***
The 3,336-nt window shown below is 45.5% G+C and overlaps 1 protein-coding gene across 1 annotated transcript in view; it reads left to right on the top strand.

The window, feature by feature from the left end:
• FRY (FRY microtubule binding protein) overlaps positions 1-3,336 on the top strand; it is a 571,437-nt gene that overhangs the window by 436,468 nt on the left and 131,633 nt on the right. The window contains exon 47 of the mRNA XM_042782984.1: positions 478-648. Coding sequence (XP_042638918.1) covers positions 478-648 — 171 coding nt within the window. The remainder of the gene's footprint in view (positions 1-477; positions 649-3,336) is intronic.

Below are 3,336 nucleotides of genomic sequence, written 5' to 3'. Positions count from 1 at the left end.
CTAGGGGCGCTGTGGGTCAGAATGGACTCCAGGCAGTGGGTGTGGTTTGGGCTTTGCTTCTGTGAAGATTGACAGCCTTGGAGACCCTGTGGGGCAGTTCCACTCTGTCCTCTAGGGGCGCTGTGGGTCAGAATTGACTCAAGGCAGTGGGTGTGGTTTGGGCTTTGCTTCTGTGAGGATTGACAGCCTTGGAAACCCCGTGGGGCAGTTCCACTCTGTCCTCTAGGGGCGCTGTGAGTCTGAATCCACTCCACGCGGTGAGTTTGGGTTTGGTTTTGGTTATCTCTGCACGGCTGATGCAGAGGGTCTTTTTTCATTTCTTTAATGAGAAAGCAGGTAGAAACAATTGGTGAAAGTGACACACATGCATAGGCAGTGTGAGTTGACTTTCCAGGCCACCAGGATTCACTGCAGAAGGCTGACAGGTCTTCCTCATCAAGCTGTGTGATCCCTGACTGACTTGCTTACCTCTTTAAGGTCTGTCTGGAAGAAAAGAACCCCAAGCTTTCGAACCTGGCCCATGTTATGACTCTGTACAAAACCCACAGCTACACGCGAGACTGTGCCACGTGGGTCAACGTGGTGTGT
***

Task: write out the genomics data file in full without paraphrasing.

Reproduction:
The 3,336-nt window shown below is 45.5% G+C and overlaps 1 protein-coding gene across 1 annotated transcript in view; it reads left to right on the top strand.

The window, feature by feature from the left end:
• FRY (FRY microtubule binding protein) overlaps positions 1-3,336 on the top strand; it is a 571,437-nt gene that overhangs the window by 436,468 nt on the left and 131,633 nt on the right. The window contains exon 47 of the mRNA XM_042782984.1: positions 478-648. Coding sequence (XP_042638918.1) covers positions 478-648 — 171 coding nt within the window. The remainder of the gene's footprint in view (positions 1-477; positions 649-3,336) is intronic.

Below are 3,336 nucleotides of genomic sequence, written 5' to 3'. Positions count from 1 at the left end.
CTAGGGGCGCTGTGGGTCAGAATGGACTCCAGGCAGTGGGTGTGGTTTGGGCTTTGCTTCTGTGAAGATTGACAGCCTTGGAGACCCTGTGGGGCAGTTCCACTCTGTCCTCTAGGGGCGCTGTGGGTCAGAATTGACTCAAGGCAGTGGGTGTGGTTTGGGCTTTGCTTCTGTGAGGATTGACAGCCTTGGAAACCCCGTGGGGCAGTTCCACTCTGTCCTCTAGGGGCGCTGTGAGTCTGAATCCACTCCACGCGGTGAGTTTGGGTTTGGTTTTGGTTATCTCTGCACGGCTGATGCAGAGGGTCTTTTTTCATTTCTTTAATGAGAAAGCAGGTAGAAACAATTGGTGAAAGTGACACACATGCATAGGCAGTGTGAGTTGACTTTCCAGGCCACCAGGATTCACTGCAGAAGGCTGACAGGTCTTCCTCATCAAGCTGTGTGATCCCTGACTGACTTGCTTACCTCTTTAAGGTCTGTCTGGAAGAAAAGAACCCCAAGCTTTCGAACCTGGCCCATGTTATGACTCTGTACAAAACCCACAGCTACACGCGAGACTGTGCCACGTGGGTCAACGTGGTGTGT